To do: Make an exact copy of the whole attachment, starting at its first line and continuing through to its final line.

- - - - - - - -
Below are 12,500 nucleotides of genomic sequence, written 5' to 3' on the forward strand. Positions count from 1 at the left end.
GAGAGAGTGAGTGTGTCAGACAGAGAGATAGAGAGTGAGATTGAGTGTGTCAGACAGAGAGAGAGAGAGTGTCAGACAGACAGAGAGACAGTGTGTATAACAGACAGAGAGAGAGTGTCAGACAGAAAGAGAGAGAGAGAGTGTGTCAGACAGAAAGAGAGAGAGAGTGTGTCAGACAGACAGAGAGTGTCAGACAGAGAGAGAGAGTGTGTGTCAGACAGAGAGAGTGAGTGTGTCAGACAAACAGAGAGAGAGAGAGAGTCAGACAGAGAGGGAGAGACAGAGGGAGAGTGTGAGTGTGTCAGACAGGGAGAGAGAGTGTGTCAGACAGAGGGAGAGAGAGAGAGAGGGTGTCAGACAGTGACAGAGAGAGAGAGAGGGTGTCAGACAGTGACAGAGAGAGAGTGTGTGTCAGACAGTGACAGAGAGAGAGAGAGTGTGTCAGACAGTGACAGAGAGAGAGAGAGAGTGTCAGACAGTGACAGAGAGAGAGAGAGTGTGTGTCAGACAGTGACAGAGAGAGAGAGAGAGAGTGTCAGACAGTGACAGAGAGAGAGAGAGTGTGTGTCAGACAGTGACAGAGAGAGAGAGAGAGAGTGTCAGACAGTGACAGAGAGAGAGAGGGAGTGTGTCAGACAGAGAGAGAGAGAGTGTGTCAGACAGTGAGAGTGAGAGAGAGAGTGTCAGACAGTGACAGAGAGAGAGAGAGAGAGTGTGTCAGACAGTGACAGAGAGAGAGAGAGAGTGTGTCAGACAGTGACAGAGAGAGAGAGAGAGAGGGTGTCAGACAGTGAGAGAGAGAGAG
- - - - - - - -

Below are 12,500 nucleotides of genomic sequence, written 5' to 3' on the forward strand. Positions count from 1 at the left end.
GAGAGAGTGAGTGTGTCAGACAGAGAGATAGAGAGTGAGATTGAGTGTGTCAGACAGAGAGAGAGAGAGTGTCAGACAGACAGAGAGACAGTGTGTATAACAGACAGAGAGAGAGTGTCAGACAGAAAGAGAGAGAGAGAGTGTGTCAGACAGAAAGAGAGAGAGAGTGTGTCAGACAGACAGAGAGTGTCAGACAGAGAGAGAGAGTGTGTGTCAGACAGAGAGAGTGAGTGTGTCAGACAAACAGAGAGAGAGAGAGAGTCAGACAGAGAGGGAGAGACAGAGGGAGAGTGTGAGTGTGTCAGACAGGGAGAGAGAGTGTGTCAGACAGAGGGAGAGAGAGAGAGAGGGTGTCAGACAGTGACAGAGAGAGAGAGAGGGTGTCAGACAGTGACAGAGAGAGAGTGTGTGTCAGACAGTGACAGAGAGAGAGAGAGTGTGTCAGACAGTGACAGAGAGAGAGAGAGAGTGTCAGACAGTGACAGAGAGAGAGAGAGTGTGTGTCAGACAGTGACAGAGAGAGAGAGAGAGAGTGTCAGACAGTGACAGAGAGAGAGAGAGTGTGTGTCAGACAGTGACAGAGAGAGAGAGAGAGAGTGTCAGACAGTGACAGAGAGAGAGAGGGAGTGTGTCAGACAGAGAGAGAGAGAGTGTGTCAGACAGTGAGAGTGAGAGAGAGAGTGTCAGACAGTGACAGAGAGAGAGAGAGAGAGTGTGTCAGACAGTGACAGAGAGAGAGAGAGAGTGTGTCAGACAGTGACAGAGAGAGAGAGAGAGAGGGTGTCAGACAGTGAGAGAGAGAGAG